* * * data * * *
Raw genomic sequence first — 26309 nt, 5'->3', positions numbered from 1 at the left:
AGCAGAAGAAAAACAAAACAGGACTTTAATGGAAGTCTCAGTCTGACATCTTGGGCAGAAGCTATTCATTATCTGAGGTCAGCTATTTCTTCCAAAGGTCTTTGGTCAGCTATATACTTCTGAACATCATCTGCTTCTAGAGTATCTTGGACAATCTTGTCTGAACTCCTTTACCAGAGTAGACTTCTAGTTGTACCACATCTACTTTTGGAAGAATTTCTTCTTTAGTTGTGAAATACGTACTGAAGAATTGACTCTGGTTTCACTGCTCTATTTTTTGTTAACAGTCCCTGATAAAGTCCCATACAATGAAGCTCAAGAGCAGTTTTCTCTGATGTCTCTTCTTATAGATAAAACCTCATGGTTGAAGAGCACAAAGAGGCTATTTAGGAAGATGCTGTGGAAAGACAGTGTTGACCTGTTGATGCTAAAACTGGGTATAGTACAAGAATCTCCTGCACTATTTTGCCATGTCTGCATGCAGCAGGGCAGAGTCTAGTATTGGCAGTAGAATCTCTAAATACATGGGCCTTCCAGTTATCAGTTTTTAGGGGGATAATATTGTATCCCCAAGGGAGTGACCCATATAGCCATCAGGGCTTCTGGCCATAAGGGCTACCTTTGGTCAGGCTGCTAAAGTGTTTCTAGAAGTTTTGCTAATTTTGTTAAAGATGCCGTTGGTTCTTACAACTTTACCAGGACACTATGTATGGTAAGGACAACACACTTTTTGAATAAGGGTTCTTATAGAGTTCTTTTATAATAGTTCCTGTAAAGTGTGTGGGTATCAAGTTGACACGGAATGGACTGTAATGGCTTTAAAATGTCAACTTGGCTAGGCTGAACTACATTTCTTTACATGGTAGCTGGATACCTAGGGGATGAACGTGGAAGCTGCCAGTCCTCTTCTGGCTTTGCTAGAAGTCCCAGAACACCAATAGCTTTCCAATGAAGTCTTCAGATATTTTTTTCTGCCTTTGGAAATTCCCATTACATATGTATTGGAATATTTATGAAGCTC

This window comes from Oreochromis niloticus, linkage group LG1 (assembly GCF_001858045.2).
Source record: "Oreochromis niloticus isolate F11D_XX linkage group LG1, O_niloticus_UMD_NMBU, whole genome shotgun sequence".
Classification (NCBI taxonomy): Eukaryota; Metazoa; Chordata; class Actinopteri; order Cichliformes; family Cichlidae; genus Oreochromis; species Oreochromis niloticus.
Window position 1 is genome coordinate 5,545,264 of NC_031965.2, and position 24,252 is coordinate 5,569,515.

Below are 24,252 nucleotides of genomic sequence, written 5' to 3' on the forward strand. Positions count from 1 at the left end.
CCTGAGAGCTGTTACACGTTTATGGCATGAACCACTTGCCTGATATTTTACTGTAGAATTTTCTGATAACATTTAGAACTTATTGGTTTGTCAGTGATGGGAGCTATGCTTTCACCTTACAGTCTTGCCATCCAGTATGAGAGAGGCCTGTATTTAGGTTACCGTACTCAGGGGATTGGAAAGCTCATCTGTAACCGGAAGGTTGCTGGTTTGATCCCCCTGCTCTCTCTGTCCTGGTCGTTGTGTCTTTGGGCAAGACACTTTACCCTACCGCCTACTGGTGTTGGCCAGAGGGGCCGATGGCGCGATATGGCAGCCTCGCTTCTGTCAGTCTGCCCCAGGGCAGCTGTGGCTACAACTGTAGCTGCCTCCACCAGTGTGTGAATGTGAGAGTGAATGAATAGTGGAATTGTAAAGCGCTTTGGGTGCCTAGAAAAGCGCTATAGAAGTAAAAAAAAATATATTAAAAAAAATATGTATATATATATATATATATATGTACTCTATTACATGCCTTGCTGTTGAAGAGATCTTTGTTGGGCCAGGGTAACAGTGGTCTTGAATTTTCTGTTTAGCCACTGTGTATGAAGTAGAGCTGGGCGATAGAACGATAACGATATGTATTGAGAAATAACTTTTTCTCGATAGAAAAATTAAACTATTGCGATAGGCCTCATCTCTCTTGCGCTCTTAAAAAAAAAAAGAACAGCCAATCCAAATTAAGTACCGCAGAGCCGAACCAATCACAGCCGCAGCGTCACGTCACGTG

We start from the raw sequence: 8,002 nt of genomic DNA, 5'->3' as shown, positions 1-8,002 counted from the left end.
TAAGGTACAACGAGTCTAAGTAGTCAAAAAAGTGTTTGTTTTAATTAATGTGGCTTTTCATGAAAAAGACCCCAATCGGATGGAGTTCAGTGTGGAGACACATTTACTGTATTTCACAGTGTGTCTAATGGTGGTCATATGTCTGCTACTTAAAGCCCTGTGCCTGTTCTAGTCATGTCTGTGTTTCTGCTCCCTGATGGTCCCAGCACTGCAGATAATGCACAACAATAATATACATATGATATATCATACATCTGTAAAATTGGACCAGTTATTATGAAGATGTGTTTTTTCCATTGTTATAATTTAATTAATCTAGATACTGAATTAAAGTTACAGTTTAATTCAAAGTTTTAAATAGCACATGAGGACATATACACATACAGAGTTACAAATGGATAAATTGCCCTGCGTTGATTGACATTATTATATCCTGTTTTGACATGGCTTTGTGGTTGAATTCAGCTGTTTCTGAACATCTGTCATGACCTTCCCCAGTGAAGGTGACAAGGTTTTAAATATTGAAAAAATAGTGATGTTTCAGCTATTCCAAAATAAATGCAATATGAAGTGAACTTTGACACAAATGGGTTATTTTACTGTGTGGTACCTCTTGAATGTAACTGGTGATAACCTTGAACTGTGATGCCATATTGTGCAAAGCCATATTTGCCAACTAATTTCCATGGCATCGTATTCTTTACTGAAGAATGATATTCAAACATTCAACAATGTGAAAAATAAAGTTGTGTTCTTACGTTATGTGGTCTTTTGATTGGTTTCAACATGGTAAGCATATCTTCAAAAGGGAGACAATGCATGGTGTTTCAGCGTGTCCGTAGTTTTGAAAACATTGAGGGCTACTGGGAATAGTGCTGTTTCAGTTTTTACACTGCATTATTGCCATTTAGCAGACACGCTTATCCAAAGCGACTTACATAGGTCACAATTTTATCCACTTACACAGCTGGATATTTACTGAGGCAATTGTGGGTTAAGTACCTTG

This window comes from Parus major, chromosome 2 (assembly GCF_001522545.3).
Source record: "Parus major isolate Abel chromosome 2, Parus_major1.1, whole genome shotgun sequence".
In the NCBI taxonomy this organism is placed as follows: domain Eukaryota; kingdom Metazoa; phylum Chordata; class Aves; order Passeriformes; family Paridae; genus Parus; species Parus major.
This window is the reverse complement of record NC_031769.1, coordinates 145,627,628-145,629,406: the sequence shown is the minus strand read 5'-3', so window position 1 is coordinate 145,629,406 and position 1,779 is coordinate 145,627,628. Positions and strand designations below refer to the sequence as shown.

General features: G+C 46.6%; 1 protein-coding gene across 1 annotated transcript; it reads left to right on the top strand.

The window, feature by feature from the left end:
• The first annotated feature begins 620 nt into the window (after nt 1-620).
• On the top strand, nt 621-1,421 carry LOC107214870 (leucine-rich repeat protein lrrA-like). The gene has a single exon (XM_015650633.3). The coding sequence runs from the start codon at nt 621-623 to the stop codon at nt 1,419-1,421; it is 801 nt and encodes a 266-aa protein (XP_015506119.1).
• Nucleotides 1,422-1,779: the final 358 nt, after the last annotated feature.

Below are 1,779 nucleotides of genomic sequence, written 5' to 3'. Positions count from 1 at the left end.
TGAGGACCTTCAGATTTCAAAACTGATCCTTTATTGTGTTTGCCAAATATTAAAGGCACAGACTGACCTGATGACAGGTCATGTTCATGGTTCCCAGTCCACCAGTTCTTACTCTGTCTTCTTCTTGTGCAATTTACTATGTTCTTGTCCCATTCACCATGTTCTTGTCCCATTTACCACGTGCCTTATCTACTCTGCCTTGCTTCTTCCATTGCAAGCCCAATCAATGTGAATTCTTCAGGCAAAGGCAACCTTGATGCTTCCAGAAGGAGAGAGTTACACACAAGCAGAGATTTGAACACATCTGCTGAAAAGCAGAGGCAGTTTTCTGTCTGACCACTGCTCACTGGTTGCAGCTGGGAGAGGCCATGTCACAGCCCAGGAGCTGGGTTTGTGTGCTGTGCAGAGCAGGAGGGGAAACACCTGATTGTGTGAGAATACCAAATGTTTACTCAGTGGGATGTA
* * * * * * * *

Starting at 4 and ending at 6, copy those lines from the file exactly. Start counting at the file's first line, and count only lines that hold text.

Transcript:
Source record: "Oreochromis niloticus isolate F11D_XX linkage group LG1, O_niloticus_UMD_NMBU, whole genome shotgun sequence".
Classification (NCBI taxonomy): Eukaryota; Metazoa; Chordata; class Actinopteri; order Cichliformes; family Cichlidae; genus Oreochromis; species Oreochromis niloticus.
Window position 1 is genome coordinate 5,545,264 of NC_031965.2, and position 24,252 is coordinate 5,569,515.